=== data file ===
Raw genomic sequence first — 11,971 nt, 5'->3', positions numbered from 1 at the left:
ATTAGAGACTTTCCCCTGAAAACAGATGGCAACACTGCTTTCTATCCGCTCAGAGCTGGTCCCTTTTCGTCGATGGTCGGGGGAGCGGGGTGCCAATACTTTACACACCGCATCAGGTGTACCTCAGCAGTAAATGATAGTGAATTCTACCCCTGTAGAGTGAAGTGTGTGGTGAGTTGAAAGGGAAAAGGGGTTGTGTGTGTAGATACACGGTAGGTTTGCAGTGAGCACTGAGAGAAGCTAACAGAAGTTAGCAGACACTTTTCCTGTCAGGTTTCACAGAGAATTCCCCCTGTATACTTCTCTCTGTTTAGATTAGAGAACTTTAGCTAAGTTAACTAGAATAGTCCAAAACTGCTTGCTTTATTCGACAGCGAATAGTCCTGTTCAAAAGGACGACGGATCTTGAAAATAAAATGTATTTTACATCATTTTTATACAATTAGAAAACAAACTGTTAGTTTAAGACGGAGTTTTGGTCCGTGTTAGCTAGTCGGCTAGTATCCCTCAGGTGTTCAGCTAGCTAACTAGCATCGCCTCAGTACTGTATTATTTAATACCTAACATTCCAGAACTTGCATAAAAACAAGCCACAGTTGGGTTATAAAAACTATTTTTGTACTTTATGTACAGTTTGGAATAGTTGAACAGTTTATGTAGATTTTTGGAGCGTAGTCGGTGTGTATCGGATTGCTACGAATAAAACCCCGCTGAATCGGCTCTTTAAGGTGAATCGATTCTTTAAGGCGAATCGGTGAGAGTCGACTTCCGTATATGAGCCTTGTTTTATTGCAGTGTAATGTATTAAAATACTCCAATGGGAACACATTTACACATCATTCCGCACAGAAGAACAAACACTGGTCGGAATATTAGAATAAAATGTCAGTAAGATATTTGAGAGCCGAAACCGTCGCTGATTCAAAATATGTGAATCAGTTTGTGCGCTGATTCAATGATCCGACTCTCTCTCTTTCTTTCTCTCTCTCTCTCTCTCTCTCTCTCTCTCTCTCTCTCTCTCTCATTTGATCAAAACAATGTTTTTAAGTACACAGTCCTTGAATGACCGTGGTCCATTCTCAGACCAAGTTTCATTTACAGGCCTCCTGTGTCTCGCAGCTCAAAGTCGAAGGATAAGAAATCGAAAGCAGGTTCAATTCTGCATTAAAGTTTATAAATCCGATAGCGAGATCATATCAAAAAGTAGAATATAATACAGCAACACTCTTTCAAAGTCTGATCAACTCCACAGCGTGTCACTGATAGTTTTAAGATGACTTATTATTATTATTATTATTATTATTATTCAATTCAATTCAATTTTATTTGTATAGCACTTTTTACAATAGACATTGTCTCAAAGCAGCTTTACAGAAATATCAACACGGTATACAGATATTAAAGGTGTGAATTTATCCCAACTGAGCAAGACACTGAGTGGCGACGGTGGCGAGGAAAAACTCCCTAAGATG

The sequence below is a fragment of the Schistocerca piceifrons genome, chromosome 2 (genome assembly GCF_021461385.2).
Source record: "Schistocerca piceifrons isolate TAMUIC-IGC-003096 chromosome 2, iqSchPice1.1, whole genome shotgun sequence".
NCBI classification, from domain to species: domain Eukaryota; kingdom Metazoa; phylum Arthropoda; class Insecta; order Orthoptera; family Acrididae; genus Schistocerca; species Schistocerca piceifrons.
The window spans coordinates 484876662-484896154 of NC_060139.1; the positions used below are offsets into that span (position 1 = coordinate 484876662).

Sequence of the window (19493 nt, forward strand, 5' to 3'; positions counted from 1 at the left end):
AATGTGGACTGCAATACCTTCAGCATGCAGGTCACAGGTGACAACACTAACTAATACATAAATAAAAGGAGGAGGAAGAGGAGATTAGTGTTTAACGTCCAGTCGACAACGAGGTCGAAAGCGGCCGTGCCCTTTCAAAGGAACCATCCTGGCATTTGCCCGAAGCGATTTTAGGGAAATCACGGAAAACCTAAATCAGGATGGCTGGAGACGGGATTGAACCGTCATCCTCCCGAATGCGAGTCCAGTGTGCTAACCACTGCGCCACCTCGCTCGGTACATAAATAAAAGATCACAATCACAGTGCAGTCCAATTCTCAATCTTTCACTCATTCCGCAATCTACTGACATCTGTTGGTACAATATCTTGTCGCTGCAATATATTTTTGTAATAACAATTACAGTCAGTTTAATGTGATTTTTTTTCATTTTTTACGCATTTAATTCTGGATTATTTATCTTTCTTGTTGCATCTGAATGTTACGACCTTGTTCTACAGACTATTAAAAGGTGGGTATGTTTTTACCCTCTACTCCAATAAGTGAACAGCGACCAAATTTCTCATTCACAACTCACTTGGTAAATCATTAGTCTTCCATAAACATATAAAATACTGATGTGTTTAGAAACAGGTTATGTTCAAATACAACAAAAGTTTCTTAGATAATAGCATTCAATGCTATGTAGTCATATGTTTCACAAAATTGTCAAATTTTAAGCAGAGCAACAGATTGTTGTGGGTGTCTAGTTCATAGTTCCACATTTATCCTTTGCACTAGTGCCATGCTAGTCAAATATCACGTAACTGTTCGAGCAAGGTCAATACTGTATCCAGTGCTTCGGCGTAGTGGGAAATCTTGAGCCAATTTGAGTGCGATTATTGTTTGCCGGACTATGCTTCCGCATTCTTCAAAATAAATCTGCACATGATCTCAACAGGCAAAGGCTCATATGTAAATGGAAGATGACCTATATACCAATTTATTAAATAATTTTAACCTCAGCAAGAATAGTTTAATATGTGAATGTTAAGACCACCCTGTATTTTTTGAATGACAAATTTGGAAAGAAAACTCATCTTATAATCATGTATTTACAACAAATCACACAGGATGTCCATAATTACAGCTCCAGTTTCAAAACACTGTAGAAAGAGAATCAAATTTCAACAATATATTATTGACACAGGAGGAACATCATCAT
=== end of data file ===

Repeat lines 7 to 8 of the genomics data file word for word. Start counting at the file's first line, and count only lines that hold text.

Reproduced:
Sequence of the window (19493 nt, forward strand, 5' to 3'; positions counted from 1 at the left end):
AATGTGGACTGCAATACCTTCAGCATGCAGGTCACAGGTGACAACACTAACTAATACATAAATAAAAGGAGGAGGAAGAGGAGATTAGTGTTTAACGTCCAGTCGACAACGAGGTCGAAAGCGGCCGTGCCCTTTCAAAGGAACCATCCTGGCATTTGCCCGAAGCGATTTTAGGGAAATCACGGAAAACCTAAATCAGGATGGCTGGAGACGGGATTGAACCGTCATCCTCCCGAATGCGAGTCCAGTGTGCTAACCACTGCGCCACCTCGCTCGGTACATAAATAAAAGATCACAATCACAGTGCAGTCCAATTCTCAATCTTTCACTCATTCCGCAATCTACTGACATCTGTTGGTACAATATCTTGTCGCTGCAATATATTTTTGTAATAACAATTACAGTCAGTTTAATGTGATTTTTTTTCATTTTTTACGCATTTAATTCTGGATTATTTATCTTTCTTGTTGCATCTGAATGTTACGACCTTGTTCTACAGACTATTAAAAGGTGGGTATGTTTTTACCCTCTACTCCAATAAGTGAACAGCGACCAAATTTCTCATTCACAACTCACTTGGTAAATCATTAGTCTTCCATAAACATATAAAATACTGATGTGTTTAGAAACAGGTTATGTTCAAATACAACAAAAGTTTCTTAGATAATAGCATTCAATGCTATGTAGTCATATGTTTCACAAAATTGTCAAATTTTAAGCAGAGCAACAGATTGTTGTGGGTGTCTAGTTCATAGTTCCACATTTATCCTTTGCACTAGTGCCATGCTAGTCAAATATCACGTAACTGTTCGAGCAAGGTCAATACTGTATCCAGTGCTTCGGCGTAGTGGGAAATCTTGAGCCAATTTGAGTGCGATTATTGTTTGCCGGACTATGCTTCCGCATTCTTCAAAATAAATCTGCACATGATCTCAACAGGCAAAGGCTCATATGTAAATGGAAGATGACCTATATACCAATTTATTAAATAATTTTAACCTCAGCAAGAATAGTTTAATATGTGAATGTTAAGACCACCCTGTATTTTTTGAATGACAAATTTGGAAAGAAAACTCATCTTATAATCATGTATTTACAACAAATCACACAGGATGTCCATAATTACAGCTCCAGTTTCAAAACACTGTAGAAAGAGAATCAAATTTCAACAATATATTATTGACACAGGAGGAACATCATCAT